(5)  Make a list of upcoming job fairs in your area.  When you attend job fairs, it is easy to focus solely on the employers that have booths in the fair, but remember that job fairs are usually less about finding jobs and more about building opportunities, by allowing you to network with others, share job leads were appropriate and receive valuable feedback about how you are presenting yourself.  It also allows you to learn about the competition out there.

(6)  Write down, memorize and practice delivering what you are going to say about your criminal background.  You should time yourself and keep it under one minute if possible.  That is a lot longer than you think.  Also add a springboard statement at the end that will lead the conversation back to your qualifications for the job and what you can do for the employer.

(7)  Contact your state federal bonding office to see if you qualify for federal bonding, which covers potential employers from any acts of fraud, theft or embezlement by you while on the job. 

(8)  Prepare or review your current resume.  Is it up to date?  Does it target a specific job?  Does it highlight your skills that are relevant to that job? 

(9)  You'll notice that I don't even get to appliying for jobs until step 8.  That's because networking remains the best inroad to job opportunities.  However, that does not mean that you should ignore classified ads, online job announcements or anything like that.

(10)  Set a schedule for yourself everyday that includes everything that you are going to do toward your job search for that day.  It should include any breaks that you plan to give yourself, rehearsal time for your one-minute criminal history speech AND networking activities.  If you don't schedule it, life will interrupt your job search, so you should make job search a part of your life.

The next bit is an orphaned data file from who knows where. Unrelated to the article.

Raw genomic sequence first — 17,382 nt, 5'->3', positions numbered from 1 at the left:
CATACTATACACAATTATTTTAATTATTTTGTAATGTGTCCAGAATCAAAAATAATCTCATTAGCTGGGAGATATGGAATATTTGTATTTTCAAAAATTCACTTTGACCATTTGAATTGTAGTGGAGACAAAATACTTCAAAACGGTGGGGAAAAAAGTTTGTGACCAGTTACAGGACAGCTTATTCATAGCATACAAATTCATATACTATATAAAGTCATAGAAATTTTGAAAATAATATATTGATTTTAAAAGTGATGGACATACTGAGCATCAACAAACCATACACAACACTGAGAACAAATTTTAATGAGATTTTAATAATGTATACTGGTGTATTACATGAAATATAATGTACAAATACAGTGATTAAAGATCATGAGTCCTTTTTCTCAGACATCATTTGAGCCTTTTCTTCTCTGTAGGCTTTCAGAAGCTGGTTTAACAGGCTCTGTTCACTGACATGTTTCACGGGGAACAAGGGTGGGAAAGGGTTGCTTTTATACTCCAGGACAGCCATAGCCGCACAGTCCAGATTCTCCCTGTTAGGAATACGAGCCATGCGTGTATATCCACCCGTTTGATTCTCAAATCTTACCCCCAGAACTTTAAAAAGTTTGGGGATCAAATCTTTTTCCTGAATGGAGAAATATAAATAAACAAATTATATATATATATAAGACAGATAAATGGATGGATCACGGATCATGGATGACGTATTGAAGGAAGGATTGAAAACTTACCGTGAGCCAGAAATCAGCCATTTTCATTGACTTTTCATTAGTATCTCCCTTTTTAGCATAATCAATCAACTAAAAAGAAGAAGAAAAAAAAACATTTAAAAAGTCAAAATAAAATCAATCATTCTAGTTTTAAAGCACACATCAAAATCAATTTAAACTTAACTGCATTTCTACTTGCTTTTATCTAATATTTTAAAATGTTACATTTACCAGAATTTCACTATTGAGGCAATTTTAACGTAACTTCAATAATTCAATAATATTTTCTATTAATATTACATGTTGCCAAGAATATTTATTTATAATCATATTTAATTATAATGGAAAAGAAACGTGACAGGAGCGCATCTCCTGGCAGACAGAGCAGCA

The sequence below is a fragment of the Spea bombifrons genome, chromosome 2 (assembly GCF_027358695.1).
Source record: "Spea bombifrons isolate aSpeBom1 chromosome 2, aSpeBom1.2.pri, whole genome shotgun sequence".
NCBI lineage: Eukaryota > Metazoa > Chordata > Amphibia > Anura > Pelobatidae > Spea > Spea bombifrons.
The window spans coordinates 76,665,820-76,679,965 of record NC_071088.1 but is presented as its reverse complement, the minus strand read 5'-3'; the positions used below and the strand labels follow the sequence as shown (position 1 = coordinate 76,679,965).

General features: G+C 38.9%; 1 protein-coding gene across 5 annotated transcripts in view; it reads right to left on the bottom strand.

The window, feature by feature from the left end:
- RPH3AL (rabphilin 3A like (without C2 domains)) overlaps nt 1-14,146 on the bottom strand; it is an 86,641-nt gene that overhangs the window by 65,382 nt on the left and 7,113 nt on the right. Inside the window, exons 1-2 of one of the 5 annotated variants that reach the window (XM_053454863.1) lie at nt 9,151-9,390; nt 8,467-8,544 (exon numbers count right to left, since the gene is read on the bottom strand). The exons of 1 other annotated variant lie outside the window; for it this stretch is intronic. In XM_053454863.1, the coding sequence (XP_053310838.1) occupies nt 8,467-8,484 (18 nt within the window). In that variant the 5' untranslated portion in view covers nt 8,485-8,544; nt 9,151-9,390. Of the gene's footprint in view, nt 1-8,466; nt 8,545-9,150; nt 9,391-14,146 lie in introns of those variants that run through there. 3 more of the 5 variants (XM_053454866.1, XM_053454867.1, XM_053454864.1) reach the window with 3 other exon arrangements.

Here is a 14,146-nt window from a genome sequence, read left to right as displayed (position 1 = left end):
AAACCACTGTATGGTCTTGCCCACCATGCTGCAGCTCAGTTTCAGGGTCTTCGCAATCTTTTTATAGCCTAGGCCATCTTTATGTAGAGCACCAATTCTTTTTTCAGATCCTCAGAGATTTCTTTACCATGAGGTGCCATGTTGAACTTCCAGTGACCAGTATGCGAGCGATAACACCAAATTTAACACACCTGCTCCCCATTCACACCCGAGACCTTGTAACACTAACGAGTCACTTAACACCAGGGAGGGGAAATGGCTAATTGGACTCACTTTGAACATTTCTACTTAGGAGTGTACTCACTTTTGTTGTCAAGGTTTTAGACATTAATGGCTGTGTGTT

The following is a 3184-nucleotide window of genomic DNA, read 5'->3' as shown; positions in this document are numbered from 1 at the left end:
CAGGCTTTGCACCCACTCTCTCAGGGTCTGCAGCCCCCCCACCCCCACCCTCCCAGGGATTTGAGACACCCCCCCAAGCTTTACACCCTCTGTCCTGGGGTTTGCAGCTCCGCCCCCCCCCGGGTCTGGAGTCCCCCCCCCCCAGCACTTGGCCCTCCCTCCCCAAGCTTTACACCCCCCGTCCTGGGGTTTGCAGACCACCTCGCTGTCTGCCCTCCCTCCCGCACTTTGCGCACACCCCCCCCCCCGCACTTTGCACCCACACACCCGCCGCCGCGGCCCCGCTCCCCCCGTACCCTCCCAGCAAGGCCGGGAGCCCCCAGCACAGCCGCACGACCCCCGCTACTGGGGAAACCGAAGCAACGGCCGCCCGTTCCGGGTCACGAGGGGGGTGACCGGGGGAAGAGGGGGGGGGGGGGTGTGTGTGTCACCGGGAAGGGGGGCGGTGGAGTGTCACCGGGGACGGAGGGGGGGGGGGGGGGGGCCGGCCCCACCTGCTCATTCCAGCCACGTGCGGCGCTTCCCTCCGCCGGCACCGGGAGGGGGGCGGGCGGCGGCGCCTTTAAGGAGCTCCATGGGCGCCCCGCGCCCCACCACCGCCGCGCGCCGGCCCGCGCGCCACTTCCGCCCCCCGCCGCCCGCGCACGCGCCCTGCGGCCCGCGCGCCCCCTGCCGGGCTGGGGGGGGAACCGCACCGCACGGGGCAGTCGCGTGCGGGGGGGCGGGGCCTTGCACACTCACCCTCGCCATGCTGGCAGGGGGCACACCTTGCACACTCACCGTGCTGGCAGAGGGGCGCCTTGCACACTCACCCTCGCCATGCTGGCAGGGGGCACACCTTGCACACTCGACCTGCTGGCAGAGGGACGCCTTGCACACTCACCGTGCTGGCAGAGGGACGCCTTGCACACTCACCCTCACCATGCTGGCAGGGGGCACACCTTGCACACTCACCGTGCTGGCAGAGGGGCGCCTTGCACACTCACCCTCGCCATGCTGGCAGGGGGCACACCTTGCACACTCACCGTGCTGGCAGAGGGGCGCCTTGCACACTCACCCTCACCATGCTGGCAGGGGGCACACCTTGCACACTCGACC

(11)  Keep a record of all of your job search activities and job applications.  Be detailed.  Include the names of everyone that you come into contact with (and make it a point to get those names, but do it professionally and politely).  And schedule a date for you to follow up on those contacts.

(12)  Always set SMART goals for each day.  SMART goals are Specific, Measurable, Achievable, Relevant, and Time-Bound.  A sample goal might be - "I shall submit fifteen online job applications by this Friday."  And measure your success not by how many job interviews or job offers that you receive (because that is not under your control), but how well you met the goals hat you have set for yourself.  And if you have met them, consider increasing those goals.

This is just a start.  Job searching is a marathon, so don't make the mistake of treating it like a sprint.

Not Ranked
Points 76

I want to sincerely thank you for your input, its nice to know that there are people that care enough to send the kind of suggestions that you did, thank you for yourhelp.

                                                                                                                     scott d swick

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Level 1 MVP
Points 52
Eric replied on Thu, Jun 9 2016 4:13 AM

You can try the The Second Chance Program at New Directions Treatment Center, at 153 N. Vermilion St.  They have a pretty good program for helping felons get jobs

Eric Mayo
Author, Lecturer, Motivational Speaker
Companies that Hire Felons